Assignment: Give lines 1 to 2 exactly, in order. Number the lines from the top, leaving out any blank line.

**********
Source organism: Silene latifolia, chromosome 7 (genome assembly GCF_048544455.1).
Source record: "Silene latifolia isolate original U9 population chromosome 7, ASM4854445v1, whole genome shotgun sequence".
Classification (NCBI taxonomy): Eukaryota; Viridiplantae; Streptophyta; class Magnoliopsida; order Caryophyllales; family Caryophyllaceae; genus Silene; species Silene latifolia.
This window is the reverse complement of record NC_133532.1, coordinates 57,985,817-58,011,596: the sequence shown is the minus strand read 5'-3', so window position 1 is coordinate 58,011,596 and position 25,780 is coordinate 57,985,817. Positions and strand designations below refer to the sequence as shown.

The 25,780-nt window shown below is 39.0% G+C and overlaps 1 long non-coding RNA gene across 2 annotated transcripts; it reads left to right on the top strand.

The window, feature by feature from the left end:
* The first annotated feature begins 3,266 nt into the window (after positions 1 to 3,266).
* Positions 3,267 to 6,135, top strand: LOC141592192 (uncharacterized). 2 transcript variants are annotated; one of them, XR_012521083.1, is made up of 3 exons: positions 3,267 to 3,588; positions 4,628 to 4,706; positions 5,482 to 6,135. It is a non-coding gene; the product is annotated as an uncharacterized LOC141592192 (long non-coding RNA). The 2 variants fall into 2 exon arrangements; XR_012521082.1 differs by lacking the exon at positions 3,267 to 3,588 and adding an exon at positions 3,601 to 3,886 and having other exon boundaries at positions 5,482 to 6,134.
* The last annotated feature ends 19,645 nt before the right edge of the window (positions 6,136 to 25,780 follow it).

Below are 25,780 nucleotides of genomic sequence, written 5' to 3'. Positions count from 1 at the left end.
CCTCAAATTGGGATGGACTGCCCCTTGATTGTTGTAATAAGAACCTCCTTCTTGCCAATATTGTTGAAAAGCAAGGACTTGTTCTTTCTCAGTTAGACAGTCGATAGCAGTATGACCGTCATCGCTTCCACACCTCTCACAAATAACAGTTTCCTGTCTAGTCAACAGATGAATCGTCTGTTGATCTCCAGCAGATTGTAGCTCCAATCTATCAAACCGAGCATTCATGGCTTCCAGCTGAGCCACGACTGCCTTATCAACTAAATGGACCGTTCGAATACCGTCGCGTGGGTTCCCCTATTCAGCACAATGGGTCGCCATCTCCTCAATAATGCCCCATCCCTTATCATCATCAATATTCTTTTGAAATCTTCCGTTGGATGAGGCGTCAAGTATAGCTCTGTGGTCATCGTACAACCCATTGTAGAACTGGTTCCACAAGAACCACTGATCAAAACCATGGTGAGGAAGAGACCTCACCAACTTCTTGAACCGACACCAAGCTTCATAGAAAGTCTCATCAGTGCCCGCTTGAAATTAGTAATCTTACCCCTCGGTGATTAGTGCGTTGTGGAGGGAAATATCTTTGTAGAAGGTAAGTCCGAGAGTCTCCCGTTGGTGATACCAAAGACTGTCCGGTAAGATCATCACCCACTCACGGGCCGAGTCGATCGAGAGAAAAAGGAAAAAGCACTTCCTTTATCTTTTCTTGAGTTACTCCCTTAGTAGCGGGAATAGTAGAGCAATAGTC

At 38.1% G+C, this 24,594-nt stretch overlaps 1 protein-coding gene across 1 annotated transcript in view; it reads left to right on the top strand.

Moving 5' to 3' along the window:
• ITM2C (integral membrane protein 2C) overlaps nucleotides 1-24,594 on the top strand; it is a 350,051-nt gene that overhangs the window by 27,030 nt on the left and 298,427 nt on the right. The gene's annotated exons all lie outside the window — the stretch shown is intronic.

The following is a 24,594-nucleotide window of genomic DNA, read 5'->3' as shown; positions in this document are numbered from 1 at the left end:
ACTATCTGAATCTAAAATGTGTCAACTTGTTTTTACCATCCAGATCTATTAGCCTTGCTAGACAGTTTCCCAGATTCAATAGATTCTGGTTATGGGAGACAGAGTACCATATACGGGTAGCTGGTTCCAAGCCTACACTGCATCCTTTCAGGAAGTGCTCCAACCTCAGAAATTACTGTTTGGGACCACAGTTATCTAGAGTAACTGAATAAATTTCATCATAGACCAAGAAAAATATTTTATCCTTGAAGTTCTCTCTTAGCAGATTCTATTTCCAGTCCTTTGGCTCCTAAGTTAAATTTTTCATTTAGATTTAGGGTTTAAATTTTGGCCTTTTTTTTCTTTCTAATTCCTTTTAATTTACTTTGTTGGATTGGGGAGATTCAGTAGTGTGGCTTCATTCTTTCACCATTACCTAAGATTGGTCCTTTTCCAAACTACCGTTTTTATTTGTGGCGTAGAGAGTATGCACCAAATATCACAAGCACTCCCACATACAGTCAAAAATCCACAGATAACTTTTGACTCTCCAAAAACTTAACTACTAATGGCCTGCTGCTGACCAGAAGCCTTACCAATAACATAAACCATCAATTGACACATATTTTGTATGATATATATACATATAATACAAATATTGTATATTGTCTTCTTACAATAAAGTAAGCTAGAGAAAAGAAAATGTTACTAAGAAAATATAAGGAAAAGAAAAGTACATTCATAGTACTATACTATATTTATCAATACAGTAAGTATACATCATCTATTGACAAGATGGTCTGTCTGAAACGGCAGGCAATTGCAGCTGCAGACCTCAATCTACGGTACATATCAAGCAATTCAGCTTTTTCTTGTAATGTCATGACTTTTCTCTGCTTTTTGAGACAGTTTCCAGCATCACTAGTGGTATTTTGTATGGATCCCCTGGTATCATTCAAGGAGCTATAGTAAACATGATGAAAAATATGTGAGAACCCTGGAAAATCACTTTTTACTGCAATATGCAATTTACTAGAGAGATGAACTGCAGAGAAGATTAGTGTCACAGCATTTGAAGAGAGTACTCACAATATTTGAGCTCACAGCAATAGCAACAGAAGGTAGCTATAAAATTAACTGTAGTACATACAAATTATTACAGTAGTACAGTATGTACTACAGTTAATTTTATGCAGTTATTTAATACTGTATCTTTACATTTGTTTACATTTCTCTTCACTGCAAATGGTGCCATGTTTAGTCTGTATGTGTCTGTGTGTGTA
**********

Source organism: Silene latifolia, chromosome 7 (genome assembly GCF_048544455.1).
Source record: "Silene latifolia isolate original U9 population chromosome 7, ASM4854445v1, whole genome shotgun sequence".